The commission has finally enacted a ridiculous regulation that the SEC itself never wanted, and suffered a substantial defeat before the U.S. Supreme Court.
Pay Ratios Rule
In the 2010 Dodd-Frank Act, Congress charged the SEC with adopting regulations requiring comparison of a public CEO’s earnings to the median earnings of all other employees. The SEC delayed and delayed. Criticism from the business community, and from Republicans on the commission itself, did nothing to speed the process.
It took the SEC until 2014 to propose the rule, with the proposing release itself raising all sorts of questions. The SEC finally promulgated its binding “rule” effective this fall.
Compliance with the rule is certain to be useless. If the idea was that disclosure would shame CEOs into lowering compensation, that expectation reflects an unsupported view of human nature. If the SEC’s “say-on-pay” requirement, demanding shareholder votes on C-suite compensation, failed to stem the upwards spiral of CEO compensation, then publishing a meaningless ratio is not going to get traction.
The SEC has done its best to meet its legislative mandate and nonetheless make this new rule as innocuous as possible.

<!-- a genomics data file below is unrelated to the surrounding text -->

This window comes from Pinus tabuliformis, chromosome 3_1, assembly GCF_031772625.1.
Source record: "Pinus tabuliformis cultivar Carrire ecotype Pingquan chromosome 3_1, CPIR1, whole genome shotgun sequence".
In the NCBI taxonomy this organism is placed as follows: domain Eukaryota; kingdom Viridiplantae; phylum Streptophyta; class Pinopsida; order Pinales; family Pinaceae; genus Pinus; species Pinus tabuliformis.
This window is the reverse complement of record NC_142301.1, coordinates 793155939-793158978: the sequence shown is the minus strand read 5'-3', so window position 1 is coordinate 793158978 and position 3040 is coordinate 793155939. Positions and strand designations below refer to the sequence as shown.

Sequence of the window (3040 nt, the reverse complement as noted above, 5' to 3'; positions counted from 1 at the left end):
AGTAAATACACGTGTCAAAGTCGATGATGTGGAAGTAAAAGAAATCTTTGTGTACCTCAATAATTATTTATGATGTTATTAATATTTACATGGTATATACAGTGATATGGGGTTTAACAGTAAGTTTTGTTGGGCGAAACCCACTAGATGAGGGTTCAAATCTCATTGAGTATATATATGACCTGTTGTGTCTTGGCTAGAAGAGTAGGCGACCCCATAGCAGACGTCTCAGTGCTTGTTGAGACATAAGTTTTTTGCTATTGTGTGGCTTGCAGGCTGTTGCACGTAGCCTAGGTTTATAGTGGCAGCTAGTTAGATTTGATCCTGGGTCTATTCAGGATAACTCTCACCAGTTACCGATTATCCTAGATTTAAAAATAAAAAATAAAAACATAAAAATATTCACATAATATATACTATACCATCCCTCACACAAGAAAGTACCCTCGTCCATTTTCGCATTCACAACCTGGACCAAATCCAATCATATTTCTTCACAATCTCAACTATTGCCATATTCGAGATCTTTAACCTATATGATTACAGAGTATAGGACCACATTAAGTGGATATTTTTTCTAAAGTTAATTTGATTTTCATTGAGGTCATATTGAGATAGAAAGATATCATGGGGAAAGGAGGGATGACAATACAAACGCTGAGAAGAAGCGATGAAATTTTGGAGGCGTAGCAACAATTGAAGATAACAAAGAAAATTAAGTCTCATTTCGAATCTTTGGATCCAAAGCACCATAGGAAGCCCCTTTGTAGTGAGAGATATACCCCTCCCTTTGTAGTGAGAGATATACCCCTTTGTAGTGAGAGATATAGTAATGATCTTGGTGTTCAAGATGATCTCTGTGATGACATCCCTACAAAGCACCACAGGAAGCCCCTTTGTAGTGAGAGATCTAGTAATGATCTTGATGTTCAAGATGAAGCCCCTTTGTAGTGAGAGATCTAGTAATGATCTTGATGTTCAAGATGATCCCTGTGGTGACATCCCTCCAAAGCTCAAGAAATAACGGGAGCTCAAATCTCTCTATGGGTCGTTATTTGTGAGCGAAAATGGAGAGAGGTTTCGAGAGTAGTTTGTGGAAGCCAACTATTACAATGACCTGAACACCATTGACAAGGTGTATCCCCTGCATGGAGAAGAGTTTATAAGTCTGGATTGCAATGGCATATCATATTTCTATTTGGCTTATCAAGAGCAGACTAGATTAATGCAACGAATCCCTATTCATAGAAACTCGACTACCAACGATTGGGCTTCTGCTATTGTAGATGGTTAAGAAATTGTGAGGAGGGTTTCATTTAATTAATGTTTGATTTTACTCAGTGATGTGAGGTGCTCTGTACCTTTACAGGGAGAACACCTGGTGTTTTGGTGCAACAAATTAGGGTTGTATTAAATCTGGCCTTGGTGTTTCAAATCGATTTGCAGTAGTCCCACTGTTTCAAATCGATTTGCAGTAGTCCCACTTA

First, no disclosure is required before completion of the first full fiscal year beginning on or after Jan. 1, 2017. This theoretically gives companies sufficient time to gather data. Since the rule was clearly imminent since last year’s formal proposal, and since advisors have told registrants to gather data already, this delay is nothing more than a further accommodation.
Who are employees? People who are full time, part time, seasonal or temporary, located inside or outside the United States. Independent contractors are excluded.
But, what is the definition of an employee? There is much non-SEC litigation on this. The government, for tax and employee-protection reasons, seeks to classify “independent contractors” as employees if they perform services central to an enterprise’s business.
What if a company files a disclosure excluding many people it classified as contractors, who are later legally reclassified as employees? No one is going to say in a disclosure: “Although we claim that many people who work with our company are independent contractors, we are including their earnings to avoid material misrepresentation.”
The rule addresses foreign employees. Certain foreign jurisdictions have privacy laws preventing collection of information necessary to determine the ratio. A registrant must seek exemption under foreign law in an effort to include those employees; if any employee is thereafter excluded under foreign law, then all employees in that country must be excluded. Specifics of such exclusion must be disclosed.
Some commentators on the rule also asked for relief if there are very few foreign employees. Although such argument is internally inconsistent (if there are so few, how hard could it be?), the rule permits exclusion of up to 5 percent of foreign employees in certain circumstances.
The ratio must disclose CEO compensation in relationship to a “median employee.” Registrants are entitled to gather data from an entire employee population, or use statistical sampling. Such methodology must be applied consistently across the enterprise.